confused over titles !! - page 2
Forgive my ignorance... was reading some of the posts here and well quite frankly I'm confused ! I'm a UK RGN, USA seems to have so many "different" nurse titles, and yet ya all nurses !! Here in the UK we used to have 2 tier... Read More
- 0Nov 20, '00 by jdewkzIn response to Tim's email regarding non nursing degrees. There are a number of programs now all across the US that offer MSN programs for people with non nursing BA/BS degrees and w/o a RN. I never thought these programs would have existed but obviously someone thought there was a need for them. 4 colleges in California offer the degree as well as a bunch in NY, Yale, University of Texas at Austin, Vanderbilt, and John Hopkins.
These programs are around and appear to be quite controversial and frowned down upon on these message boards. These programs range from 2.5 -3 years long. The first year or so you do all your preparation for your RN exam(like a condensed BSN program) and then the rest of thr program is spent working on your concentration and your Masters. Are there programs like this in the UK?
- 0Nov 21, '00 by Tina HarringtonHi, Well you can do any of these courses in the UK, You can go directly into a degree course in Health studies - RGN BSC, or the diploma course - RGN Dip HE, we used to be able to do just a 3yr RGN course,then once you have gained the RGN course you can go on to study at any level, but with the advent of PK200, I'm pretty sure that the RGN course is now all at diploma level, The students are not trained as we once were ie: Good nursing care, diseases, intervention, and spending most of our training in the clinical area. The PK200 students spend the first year in college now and very little time is spent in the clinical area throughout their 3 yrs They do alot of phsycology and theory.. It has now been found that thay are not clinically competent on qualifying and therefore perceptorship programmes are in force, This September was the first intake of the new curriculum.. The common foundation programme is now almost all spent in the prctice area again !!! There are so many changes and have been for the last 7 - 8 yrs and no doubt more to come !!! but still I think this is less confusing than all the different levels of training that seem to go on in the USA.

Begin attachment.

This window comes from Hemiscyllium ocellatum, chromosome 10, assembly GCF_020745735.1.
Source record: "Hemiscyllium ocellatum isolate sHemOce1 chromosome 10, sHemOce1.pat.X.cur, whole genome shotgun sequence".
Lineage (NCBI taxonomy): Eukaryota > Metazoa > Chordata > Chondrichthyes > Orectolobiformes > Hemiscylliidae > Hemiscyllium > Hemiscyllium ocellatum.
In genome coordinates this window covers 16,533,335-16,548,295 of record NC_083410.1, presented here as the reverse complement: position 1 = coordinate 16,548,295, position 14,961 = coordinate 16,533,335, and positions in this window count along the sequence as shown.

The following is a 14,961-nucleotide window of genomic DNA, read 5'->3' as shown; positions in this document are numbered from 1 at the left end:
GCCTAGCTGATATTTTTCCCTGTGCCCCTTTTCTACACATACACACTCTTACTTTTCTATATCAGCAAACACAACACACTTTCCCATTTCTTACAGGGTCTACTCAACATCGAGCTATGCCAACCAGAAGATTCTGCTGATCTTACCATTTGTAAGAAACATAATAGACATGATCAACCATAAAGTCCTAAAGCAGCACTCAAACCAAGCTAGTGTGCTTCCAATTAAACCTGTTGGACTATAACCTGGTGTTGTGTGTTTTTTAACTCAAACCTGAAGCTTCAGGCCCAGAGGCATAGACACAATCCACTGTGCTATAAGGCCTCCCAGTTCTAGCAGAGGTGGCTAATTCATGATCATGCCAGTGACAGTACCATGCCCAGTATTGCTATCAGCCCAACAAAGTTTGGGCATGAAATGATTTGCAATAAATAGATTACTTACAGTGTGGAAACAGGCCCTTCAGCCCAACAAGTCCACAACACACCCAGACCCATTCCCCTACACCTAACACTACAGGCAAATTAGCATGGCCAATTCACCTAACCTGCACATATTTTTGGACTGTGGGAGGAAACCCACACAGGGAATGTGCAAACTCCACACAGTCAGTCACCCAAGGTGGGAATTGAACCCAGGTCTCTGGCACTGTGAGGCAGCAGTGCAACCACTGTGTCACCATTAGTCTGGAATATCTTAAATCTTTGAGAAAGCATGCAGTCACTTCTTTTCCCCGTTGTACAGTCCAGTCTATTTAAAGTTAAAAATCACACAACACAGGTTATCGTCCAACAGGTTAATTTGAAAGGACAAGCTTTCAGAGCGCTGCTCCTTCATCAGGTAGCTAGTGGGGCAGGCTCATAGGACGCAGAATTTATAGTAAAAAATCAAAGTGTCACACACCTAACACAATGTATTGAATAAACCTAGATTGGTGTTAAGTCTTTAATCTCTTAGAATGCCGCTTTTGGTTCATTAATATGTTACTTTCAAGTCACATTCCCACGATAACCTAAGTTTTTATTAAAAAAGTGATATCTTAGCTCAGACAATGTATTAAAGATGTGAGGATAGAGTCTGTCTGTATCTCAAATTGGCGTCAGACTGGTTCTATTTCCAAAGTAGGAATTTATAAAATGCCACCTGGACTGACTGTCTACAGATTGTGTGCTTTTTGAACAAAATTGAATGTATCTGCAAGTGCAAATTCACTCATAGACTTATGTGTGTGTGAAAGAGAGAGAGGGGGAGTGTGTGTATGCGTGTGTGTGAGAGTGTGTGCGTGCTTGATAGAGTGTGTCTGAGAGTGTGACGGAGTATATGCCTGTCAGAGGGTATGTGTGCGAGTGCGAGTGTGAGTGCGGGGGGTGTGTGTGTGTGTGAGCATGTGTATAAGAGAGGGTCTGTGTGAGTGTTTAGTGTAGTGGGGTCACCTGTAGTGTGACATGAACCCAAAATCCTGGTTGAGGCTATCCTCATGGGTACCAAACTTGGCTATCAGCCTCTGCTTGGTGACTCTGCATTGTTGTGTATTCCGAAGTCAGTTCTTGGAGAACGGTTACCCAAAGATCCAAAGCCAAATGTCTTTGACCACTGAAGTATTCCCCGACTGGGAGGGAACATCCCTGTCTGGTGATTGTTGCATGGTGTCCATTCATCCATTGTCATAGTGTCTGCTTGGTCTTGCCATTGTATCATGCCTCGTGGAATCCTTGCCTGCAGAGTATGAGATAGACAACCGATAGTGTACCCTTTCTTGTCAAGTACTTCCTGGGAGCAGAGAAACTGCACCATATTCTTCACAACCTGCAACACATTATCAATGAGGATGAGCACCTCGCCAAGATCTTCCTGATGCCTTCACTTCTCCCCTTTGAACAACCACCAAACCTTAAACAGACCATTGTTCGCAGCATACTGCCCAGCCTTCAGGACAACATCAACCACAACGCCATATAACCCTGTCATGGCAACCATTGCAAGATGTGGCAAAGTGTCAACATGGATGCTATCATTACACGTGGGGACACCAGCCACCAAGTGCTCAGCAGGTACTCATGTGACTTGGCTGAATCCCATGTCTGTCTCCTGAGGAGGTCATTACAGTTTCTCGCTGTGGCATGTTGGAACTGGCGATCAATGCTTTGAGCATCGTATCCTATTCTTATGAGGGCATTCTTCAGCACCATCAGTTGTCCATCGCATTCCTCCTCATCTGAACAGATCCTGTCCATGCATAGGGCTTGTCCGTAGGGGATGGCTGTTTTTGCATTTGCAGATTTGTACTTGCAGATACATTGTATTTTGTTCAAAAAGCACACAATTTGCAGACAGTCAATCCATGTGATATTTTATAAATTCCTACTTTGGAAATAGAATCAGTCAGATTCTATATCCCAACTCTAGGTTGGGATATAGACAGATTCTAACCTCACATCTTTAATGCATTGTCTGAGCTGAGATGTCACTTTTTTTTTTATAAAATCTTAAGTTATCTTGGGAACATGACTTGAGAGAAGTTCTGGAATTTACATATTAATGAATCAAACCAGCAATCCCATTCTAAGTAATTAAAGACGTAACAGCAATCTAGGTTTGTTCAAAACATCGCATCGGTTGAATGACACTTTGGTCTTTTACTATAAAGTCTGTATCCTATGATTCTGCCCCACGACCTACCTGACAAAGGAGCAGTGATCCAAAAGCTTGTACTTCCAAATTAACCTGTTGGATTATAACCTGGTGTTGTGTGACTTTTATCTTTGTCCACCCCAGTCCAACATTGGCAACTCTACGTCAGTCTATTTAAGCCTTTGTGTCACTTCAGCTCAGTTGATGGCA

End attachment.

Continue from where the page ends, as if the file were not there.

- 0Nov 21, '00 by nursedudePardon my intrusion....
I believe that some of the statements on this thread are VERY misleading...
For instance, a person with a MSN and a BSN are not necessarily nurses... For instance, lets say for example that a person graduates college with either of the two afformentioned degrees. Just because they graduate with a "masters degree" or a "bachelors degree" in nursing does not by any means make them a "Licensed Nurse" A.K.A. "Registered Nurse". Also of interest, is the fact that just because someone goes to medical school and graduates does not mean that they are a doctor...
In the USA, at least the last time I checked, anyone who completes a nursing program that is recognized by the State board of nursing where the school is located, must also pass the State's Board exam to become a fully fledged "LICENSED" nurse. (The same is true for MD's aka- doctors/physicians) Granted there are different tests for different breeds of nurses, RN's take one test, LPN's take another but MSN's, BSN's and Associate degree/Diploma grads that are RN's take the SAME test- regardless of what degree they have.